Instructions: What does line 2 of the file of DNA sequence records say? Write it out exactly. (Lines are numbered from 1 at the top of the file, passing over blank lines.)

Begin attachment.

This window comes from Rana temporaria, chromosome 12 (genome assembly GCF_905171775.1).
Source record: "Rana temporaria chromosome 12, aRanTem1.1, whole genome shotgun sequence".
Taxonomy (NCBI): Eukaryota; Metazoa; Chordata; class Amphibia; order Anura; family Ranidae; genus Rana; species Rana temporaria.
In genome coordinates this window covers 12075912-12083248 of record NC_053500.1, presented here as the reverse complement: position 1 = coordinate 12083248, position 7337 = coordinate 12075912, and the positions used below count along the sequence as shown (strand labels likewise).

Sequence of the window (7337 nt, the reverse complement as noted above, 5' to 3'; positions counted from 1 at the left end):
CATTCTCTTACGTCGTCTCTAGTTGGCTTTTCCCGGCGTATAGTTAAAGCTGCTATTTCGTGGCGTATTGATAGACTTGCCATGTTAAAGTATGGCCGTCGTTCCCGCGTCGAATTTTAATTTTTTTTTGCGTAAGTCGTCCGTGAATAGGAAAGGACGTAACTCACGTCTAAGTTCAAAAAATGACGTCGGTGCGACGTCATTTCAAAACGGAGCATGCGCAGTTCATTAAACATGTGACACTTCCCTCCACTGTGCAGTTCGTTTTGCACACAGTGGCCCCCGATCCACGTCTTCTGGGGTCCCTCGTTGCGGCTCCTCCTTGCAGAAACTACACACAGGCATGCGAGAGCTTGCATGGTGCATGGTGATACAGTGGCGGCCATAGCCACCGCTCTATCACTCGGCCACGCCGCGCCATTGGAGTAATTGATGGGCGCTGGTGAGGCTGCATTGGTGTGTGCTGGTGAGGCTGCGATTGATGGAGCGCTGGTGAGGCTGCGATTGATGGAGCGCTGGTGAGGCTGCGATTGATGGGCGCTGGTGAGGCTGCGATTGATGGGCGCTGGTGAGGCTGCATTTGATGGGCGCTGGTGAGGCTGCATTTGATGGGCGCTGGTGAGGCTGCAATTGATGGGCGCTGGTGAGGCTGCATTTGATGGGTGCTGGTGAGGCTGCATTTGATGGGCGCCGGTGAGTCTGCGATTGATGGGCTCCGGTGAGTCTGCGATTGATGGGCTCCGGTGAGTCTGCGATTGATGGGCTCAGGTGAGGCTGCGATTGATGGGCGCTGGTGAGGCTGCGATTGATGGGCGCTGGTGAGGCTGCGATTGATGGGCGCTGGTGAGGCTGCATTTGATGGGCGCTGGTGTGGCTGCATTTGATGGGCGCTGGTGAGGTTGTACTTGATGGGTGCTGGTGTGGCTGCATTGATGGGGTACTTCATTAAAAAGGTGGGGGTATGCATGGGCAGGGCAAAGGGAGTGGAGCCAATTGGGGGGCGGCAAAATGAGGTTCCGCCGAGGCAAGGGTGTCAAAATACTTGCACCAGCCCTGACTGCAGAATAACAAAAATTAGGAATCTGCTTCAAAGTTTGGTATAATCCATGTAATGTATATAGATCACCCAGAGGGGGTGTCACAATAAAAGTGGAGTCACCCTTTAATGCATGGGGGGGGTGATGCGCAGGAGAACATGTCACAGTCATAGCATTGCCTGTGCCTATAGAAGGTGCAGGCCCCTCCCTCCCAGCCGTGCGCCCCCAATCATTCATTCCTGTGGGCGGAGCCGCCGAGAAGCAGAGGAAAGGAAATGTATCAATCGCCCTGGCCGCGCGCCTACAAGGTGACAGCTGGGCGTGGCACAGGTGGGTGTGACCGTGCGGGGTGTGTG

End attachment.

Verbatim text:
Source record: "Rana temporaria chromosome 12, aRanTem1.1, whole genome shotgun sequence".